Wednesday marked my last day working as a reporter for the Kodiak Daily Mirror. I will leave to work on a tendering boat, something I have longed to do since I began reporting on Kodiak’s fisheries almost two years ago.
The decision to leave was not an easy one, but I was inspired to take on this new adventure by the people I have met here and the stories I have written.
During my two years at the newspaper, I often wondered what it would be like to work on a boat. More recently, my friend told me that I could easily find a job on a tendering boat if I wanted. My first thought was that I could never do that. My second thought was that, because it was out of my comfort zone, I should definitely do it.
After asking people what makes someone a good crew member on a tender boat, I decided I had the most important qualities, which primarily include being friendly and a hard worker, both of which are also necessary for my job at the paper.
I began asking around and found a job on a Kodiak-based boat that works out of Bristol Bay for part of the summer.
On Wednesday, I flipped through all the past newspaper editions I worked on (and kept on top of my desk), and I removed more than 30 reporter notebooks overflowing from my desk drawers. These small actions made me reflect on my time here.
I loved talking to community members and running out to report on what is going on in the community. I enjoyed my time covering city politics, community engagement, fisheries and everything in between. I am so thankful for the knowledgeable community members who patiently taught me about their specialties, offered me new perspectives and showed me how much they care about our special Kodiak community.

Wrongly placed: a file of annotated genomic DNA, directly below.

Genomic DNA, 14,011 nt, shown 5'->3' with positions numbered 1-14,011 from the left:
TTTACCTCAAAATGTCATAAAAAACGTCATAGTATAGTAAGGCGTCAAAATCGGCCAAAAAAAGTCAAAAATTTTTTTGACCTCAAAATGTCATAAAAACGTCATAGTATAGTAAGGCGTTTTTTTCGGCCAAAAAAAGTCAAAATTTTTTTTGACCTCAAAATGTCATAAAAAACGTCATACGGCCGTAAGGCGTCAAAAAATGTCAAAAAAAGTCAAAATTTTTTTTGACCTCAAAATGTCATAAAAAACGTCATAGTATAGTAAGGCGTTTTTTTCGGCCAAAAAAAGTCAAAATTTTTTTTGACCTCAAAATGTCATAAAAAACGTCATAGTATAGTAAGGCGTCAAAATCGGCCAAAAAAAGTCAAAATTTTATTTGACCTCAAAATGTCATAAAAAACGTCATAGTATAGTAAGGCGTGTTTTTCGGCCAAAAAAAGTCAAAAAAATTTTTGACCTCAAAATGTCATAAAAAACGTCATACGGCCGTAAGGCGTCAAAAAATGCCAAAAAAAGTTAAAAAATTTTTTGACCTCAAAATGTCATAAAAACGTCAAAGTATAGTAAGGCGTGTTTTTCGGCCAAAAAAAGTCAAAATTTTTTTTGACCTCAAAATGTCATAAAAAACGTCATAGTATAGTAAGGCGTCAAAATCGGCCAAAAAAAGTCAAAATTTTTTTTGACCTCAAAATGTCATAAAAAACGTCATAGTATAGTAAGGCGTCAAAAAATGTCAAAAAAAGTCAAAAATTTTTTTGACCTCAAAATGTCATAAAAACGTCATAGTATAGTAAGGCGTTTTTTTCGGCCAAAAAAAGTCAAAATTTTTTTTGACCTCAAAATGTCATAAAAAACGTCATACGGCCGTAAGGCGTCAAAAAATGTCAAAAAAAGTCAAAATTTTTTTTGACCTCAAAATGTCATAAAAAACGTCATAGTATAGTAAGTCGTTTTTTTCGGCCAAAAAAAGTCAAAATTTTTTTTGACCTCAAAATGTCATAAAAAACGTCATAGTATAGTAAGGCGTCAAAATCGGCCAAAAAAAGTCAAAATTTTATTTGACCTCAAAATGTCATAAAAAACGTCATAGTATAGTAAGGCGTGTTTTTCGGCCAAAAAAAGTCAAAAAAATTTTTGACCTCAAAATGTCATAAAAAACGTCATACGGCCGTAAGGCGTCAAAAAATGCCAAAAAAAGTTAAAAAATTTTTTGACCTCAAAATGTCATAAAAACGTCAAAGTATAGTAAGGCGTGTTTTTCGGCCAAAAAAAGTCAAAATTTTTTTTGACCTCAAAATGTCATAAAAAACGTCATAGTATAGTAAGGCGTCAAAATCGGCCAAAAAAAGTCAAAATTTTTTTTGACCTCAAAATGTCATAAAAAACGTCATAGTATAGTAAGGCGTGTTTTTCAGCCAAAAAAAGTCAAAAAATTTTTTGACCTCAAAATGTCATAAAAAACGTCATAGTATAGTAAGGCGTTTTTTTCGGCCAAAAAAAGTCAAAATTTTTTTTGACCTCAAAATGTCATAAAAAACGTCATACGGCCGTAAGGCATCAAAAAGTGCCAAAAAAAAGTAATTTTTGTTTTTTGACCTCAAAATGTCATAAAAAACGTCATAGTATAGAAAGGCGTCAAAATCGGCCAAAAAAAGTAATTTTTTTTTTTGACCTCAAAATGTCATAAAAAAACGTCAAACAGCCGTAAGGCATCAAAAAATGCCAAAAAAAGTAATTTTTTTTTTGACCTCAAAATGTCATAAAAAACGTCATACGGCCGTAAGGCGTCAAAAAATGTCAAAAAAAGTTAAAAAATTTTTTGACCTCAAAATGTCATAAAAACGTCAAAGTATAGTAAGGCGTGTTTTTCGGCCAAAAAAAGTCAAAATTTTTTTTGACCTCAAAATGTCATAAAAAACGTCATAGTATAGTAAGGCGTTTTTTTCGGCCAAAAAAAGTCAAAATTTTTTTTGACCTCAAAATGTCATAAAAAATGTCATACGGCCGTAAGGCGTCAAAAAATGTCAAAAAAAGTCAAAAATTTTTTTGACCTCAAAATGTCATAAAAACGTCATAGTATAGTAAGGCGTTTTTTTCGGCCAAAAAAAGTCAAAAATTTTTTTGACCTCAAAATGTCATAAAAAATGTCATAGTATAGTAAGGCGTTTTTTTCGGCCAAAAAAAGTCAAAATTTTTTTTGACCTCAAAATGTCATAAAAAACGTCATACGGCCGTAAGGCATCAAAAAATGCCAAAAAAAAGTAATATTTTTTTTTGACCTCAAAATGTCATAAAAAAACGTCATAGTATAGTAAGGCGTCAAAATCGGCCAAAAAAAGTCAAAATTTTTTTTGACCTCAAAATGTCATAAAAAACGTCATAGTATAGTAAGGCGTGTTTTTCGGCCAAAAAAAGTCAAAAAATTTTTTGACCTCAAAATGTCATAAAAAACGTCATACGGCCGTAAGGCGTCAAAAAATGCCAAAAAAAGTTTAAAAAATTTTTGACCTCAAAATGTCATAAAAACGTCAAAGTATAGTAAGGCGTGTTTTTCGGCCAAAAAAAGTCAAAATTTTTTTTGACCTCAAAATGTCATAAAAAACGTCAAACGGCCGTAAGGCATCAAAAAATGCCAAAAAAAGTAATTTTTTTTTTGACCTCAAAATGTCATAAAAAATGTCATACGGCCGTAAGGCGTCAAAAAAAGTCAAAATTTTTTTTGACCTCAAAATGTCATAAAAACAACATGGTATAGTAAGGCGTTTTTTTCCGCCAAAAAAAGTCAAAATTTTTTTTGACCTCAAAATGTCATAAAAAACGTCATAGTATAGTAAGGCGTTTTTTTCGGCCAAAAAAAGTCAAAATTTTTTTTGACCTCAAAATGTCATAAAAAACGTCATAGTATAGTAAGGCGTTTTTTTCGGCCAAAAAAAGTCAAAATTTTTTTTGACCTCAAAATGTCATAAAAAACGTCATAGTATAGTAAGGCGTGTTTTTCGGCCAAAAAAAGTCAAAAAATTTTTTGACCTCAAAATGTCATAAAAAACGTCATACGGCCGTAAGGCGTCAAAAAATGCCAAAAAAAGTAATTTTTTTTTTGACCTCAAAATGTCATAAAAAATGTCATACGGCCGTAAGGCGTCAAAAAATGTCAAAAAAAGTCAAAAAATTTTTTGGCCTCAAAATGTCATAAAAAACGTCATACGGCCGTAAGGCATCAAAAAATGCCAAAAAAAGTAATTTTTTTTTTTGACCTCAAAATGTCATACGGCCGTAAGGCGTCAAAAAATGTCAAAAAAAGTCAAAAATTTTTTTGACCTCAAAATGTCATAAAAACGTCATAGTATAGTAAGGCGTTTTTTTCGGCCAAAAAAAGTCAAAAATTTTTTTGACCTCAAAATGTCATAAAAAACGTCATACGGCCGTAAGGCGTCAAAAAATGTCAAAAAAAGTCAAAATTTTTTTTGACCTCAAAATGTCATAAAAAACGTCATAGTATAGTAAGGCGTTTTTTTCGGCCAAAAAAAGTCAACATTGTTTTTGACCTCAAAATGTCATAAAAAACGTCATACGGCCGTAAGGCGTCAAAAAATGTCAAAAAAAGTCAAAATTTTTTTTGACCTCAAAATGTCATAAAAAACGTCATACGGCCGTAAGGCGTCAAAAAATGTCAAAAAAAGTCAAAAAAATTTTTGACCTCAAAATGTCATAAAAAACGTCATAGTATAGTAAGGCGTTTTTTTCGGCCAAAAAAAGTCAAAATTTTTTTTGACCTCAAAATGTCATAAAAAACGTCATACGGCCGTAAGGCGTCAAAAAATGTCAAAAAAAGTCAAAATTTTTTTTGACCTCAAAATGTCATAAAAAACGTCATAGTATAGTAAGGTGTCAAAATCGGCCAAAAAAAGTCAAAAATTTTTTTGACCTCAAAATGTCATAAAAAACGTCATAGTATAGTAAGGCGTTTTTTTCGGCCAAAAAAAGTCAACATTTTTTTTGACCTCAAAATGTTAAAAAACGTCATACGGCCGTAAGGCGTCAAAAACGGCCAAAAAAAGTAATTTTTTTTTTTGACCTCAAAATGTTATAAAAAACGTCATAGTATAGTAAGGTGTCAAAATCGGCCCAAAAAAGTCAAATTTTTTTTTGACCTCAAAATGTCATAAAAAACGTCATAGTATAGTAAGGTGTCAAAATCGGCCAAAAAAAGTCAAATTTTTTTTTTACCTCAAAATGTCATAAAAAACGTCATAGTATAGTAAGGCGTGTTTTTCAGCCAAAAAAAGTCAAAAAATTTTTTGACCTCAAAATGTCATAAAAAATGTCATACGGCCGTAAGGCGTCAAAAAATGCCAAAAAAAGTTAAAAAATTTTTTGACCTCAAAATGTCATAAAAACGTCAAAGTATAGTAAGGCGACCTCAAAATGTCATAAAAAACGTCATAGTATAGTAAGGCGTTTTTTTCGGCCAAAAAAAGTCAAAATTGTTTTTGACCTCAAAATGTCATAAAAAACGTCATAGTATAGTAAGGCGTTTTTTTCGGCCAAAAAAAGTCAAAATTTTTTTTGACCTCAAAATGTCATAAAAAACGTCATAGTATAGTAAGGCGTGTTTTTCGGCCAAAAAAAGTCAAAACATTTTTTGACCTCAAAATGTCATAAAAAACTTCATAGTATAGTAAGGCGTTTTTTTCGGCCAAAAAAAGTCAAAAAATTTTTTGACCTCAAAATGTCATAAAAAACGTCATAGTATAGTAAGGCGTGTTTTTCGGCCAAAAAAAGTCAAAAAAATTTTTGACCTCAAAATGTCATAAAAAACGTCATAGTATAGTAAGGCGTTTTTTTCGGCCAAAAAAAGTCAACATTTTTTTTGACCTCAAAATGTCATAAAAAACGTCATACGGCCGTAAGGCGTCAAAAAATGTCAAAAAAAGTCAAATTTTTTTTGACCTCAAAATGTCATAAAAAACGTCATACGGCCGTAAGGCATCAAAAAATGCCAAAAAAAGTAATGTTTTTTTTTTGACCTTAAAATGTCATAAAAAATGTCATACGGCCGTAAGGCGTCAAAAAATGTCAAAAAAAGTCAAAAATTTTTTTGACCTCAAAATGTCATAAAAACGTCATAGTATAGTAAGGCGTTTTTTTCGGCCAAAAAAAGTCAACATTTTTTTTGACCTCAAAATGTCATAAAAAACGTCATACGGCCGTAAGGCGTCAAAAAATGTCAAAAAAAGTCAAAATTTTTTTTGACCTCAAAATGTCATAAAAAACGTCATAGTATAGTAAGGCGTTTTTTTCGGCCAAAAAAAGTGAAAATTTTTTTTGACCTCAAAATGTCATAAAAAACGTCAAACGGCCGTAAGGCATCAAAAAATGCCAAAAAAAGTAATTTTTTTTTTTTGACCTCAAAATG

Shortly after I arrived in Kodiak, the ferry workers were striking. The following year, the COVID-19 pandemic hit and our local stories seemed more important than ever.
The whole community was affected, and it was our job to tell those stories and highlight how the community came together to help those most affected.
One group of community members began a GoFundMe for the town’s local movie theater, while another group created a network of volunteers to shop for and donate money to those in need.
Then members of the business community started the Kodiak Economic Development Corporation to distribute funding the city offered from their federal pandemic relief money to help struggling businesses.
There were also tragic stories that reflected the reality of fishing — our economic driver — as well as our community’s resilience , such as the sinking of the Scandies Rose and other hardships felt throughout the years.
I arrived here two years ago from South America, knowing nothing about Kodiak or Alaska. However, writing for our local paper quickly taught me what makes this town and state so special, which is the people.
I am not yet sure what will happen after I finish tendering, but I will definitely come back to the island. And who knows — maybe I’ll have a story or two to share.